A century and a half ago, Abraham Lincoln was laughing at the punchline at a stage play when he was shot once in the back of the head. He never regained consciousness and died nine hours later.
Tuesday, April 14, was the 150th anniversary of day that John Wilkes Booth snuck into the Presidential Box at Ford’s Theatre during a performance of the farcical comedy “Our American Cousin.” Actor Harry Hawk, alone on stage, gave what Booth knew was one of the funniest lines in the play:
“Don’t know the manners of good society, eh? Well, I guess I know enough to turn you inside out, old gal; you sockdologizing old man-trap!”
As always, uproarious laughter followed, and that was when the assassin — an actor himself and a rebel sympathizer — pulled the trigger. At 7:22 a.m. the next day, in a cramped bed in a boarding house across from the theater, Lincoln died. April 15, 2015, was the 150th anniversary of his death.
“Laughing all day”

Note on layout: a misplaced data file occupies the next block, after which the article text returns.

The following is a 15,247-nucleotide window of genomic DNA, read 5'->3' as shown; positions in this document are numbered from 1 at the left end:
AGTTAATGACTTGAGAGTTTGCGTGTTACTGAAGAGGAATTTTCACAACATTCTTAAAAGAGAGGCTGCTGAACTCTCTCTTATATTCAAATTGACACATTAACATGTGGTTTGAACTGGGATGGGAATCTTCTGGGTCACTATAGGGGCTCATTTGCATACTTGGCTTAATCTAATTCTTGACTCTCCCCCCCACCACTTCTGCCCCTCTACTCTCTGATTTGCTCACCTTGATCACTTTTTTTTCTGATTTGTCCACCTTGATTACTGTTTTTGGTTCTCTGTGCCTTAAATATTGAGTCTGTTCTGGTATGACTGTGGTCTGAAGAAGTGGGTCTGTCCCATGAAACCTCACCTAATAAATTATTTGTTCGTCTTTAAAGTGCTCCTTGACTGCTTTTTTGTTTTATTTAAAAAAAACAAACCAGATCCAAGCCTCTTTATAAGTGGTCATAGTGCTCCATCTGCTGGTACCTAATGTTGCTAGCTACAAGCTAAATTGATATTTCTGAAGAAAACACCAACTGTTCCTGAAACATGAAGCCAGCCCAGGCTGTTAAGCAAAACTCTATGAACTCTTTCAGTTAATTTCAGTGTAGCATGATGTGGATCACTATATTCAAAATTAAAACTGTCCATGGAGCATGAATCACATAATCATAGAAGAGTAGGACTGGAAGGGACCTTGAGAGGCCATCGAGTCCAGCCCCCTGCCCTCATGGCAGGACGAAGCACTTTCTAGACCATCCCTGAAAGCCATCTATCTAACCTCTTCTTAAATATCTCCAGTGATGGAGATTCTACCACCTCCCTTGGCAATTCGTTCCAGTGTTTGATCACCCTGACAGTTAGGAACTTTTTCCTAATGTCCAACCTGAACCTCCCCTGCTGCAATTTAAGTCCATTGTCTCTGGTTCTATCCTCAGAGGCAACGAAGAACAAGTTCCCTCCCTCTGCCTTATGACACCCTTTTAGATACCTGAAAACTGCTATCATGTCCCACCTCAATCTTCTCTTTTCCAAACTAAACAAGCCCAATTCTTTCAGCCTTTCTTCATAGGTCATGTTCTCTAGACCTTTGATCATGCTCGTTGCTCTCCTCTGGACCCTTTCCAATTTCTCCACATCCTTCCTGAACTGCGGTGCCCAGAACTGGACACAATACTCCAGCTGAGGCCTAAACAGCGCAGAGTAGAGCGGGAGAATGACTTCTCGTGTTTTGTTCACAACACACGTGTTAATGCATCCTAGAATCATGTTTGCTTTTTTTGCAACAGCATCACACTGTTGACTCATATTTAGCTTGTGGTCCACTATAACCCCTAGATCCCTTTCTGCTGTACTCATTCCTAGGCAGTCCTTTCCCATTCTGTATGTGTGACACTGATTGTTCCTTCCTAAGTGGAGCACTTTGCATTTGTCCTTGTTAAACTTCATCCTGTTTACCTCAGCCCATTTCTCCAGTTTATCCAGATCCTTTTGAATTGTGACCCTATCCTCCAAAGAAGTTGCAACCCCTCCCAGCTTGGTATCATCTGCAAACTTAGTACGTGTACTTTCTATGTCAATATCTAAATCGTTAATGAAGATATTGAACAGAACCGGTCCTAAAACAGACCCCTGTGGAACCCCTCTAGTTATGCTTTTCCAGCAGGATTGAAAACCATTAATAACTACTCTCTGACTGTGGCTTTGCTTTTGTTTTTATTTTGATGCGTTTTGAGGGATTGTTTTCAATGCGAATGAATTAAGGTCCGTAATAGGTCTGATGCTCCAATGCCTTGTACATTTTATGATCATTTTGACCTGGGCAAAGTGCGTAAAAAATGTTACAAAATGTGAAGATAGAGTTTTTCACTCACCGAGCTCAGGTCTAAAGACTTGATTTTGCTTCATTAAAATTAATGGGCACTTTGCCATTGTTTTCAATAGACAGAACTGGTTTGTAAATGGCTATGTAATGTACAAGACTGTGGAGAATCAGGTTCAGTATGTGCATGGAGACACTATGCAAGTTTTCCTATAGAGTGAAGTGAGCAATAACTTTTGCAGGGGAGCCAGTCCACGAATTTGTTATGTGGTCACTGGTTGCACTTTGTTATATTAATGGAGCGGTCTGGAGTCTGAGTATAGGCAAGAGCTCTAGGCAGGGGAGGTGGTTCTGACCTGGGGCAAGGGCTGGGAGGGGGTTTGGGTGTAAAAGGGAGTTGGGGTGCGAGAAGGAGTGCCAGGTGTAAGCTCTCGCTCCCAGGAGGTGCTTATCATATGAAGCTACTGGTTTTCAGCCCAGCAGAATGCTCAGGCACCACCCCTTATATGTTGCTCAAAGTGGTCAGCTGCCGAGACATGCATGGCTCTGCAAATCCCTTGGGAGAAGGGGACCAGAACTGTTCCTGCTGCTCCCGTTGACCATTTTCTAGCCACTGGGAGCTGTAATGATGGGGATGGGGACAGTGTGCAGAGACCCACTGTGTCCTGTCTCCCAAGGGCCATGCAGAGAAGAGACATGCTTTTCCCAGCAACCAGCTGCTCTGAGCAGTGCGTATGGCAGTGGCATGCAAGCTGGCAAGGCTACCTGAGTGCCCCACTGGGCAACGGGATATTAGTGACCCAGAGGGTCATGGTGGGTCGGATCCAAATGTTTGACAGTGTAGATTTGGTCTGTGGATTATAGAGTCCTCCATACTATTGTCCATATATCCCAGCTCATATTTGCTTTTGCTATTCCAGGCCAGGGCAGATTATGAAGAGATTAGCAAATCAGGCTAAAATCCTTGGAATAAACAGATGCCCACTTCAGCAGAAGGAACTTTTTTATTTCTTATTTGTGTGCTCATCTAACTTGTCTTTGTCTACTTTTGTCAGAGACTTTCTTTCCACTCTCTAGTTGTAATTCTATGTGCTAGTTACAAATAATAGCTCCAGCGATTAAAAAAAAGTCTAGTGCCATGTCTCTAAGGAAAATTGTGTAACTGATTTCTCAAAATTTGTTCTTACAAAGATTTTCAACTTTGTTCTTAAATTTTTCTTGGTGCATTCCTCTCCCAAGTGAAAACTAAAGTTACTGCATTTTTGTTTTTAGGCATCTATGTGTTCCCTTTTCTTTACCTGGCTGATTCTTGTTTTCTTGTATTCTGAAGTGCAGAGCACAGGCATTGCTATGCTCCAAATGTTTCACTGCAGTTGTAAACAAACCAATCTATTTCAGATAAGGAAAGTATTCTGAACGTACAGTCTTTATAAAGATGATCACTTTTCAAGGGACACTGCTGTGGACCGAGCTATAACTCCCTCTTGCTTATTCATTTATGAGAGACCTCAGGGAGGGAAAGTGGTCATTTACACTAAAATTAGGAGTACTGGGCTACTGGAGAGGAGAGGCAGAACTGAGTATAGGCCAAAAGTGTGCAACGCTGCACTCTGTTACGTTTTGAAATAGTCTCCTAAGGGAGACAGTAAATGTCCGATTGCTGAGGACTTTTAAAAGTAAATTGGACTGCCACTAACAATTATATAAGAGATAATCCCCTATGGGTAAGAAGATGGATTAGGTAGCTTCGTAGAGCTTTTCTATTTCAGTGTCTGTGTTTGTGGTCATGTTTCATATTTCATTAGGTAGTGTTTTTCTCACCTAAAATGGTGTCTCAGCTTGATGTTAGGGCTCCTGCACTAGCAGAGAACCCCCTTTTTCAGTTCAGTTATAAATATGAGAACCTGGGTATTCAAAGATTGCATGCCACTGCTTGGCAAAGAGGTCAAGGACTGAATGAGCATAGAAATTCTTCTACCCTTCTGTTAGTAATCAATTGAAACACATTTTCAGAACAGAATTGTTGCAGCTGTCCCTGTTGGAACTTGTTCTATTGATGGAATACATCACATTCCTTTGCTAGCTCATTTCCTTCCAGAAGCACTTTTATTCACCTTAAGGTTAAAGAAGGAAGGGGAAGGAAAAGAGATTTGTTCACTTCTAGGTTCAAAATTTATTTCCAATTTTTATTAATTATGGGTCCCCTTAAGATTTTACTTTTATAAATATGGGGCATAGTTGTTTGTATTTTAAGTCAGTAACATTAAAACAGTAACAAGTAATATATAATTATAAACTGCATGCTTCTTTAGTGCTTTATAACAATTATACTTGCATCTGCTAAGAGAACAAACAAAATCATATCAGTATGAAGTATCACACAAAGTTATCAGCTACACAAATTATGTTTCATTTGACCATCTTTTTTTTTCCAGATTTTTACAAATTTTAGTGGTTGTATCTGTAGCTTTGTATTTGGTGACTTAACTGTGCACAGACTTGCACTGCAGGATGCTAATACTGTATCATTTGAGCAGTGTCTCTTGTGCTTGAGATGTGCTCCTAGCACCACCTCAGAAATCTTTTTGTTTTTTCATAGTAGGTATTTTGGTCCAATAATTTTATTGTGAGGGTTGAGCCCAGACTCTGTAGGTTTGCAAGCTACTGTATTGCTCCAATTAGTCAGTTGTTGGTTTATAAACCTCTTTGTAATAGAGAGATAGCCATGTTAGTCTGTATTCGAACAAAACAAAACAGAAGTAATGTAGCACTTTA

For a century and a half, Lincoln has been seen as a national martyr, as the final casualty of the Civil War. And that’s how he was viewed in the hours and days following his killing — but not by everyone.
As historian Martha Hodes notes in her new book Mourning Lincoln, there was a significant portion of the American populace, even in the North, happy the President had met his death:
“In Boston, an Irish cook made her politics known in front of her employers by ‘laughing all day’ when the news arrived.”
Even some fire-breathing, antislavery members of Lincoln’s own Republican Party, afraid of the President’s conciliatory tone toward the former Confederate states, were glad rather than sad over his assassination. One disgusted Congressman wrote in his diary: “Universal feeling among radical men here is that his death is a godsend.” Continue reading